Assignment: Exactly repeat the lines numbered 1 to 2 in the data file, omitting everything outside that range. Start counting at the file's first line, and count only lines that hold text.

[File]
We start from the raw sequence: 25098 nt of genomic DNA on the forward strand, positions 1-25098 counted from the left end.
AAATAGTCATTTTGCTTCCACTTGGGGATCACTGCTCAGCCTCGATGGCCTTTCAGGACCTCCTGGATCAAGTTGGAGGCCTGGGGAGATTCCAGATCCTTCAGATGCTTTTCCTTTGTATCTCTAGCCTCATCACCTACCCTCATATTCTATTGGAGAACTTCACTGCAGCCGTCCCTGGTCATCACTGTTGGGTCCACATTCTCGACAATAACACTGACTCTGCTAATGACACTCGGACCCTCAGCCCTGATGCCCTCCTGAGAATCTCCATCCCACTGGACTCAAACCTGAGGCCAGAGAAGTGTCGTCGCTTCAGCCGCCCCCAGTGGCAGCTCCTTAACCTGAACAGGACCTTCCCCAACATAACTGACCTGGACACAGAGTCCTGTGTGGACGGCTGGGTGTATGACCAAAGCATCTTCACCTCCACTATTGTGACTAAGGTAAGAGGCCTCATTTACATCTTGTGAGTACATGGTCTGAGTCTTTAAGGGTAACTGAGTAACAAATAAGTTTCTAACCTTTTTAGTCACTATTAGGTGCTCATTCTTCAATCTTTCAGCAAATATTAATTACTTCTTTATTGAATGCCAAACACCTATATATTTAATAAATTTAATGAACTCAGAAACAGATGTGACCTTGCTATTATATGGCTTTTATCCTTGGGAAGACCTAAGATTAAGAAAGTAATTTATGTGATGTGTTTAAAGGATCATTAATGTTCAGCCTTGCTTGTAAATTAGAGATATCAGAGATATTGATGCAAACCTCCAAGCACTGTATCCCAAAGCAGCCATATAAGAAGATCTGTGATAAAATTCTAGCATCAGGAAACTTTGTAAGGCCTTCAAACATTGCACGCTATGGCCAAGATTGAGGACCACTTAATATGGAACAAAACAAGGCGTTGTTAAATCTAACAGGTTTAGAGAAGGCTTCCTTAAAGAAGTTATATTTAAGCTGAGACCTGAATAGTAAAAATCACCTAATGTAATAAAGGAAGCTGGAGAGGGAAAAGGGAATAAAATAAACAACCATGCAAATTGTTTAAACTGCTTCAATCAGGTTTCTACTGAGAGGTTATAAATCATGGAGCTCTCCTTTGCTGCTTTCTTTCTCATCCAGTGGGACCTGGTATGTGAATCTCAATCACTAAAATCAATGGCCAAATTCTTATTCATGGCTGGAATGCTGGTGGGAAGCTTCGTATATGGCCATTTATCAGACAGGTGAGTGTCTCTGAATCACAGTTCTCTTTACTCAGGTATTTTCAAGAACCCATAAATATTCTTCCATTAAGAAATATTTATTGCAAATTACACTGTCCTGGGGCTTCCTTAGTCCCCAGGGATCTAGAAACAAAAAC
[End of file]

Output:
We start from the raw sequence: 25098 nt of genomic DNA on the forward strand, positions 1-25098 counted from the left end.
AAATAGTCATTTTGCTTCCACTTGGGGATCACTGCTCAGCCTCGATGGCCTTTCAGGACCTCCTGGATCAAGTTGGAGGCCTGGGGAGATTCCAGATCCTTCAGATGCTTTTCCTTTGTATCTCTAGCCTCATCACCTACCCTCATATTCTATTGGAGAACTTCACTGCAGCCGTCCCTGGTCATCACTGTTGGGTCCACATTCTCGACAATAACACTGACTCTGCTAATGACACTCGGACCCTCAGCCCTGATGCCCTCCTGAGAATCTCCATCCCACTGGACTCAAACCTGAGGCCAGAGAAGTGTCGTCGCTTCAGCCGCCCCCAGTGGCAGCTCCTTAACCTGAACAGGACCTTCCCCAACATAACTGACCTGGACACAGAGTCCTGTGTGGACGGCTGGGTGTATGACCAAAGCATCTTCACCTCCACTATTGTGACTAAGGTAAGAGGCCTCATTTACATCTTGTGAGTACATGGTCTGAGTCTTTAAGGGTAACTGAGTAACAAATAAGTTTCTAACCTTTTTAGTCACTATTAGGTGCTCATTCTTCAATCTTTCAGCAAATATTAATTACTTCTTTATTGAATGCCAAACACCTATATATTTAATAAATTTAATGAACTCAGAAACAGATGTGACCTTGCTATTATATGGCTTTTATCCTTGGGAAGACCTAAGATTAAGAAAGTAATTTATGTGATGTGTTTAAAGGATCATTAATGTTCAGCCTTGCTTGTAAATTAGAGATATCAGAGATATTGATGCAAACCTCCAAGCACTGTATCCCAAAGCAGCCATATAAGAAGATCTGTGATAAAATTCTAGCATCAGGAAACTTTGTAAGGCCTTCAAACATTGCACGCTATGGCCAAGATTGAGGACCACTTAATATGGAACAAAACAAGGCGTTGTTAAATCTAACAGGTTTAGAGAAGGCTTCCTTAAAGAAGTTATATTTAAGCTGAGACCTGAATAGTAAAAATCACCTAATGTAATAAAGGAAGCTGGAGAGGGAAAAGGGAATAAAATAAACAACCATGCAAATTGTTTAAACTGCTTCAATCAGGTTTCTACTGAGAGGTTATAAATCATGGAGCTCTCCTTTGCTGCTTTCTTTCTCATCCAGTGGGACCTGGTATGTGAATCTCAATCACTAAAATCAATGGCCAAATTCTTATTCATGGCTGGAATGCTGGTGGGAAGCTTCGTATATGGCCATTTATCAGACAGGTGAGTGTCTCTGAATCACAGTTCTCTTTACTCAGGTATTTTCAAGAACCCATAAATATTCTTCCATTAAGAAATATTTATTGCAAATTACACTGTCCTGGGGCTTCCTTAGTCCCCAGGGATCTAGAAACAAAAAC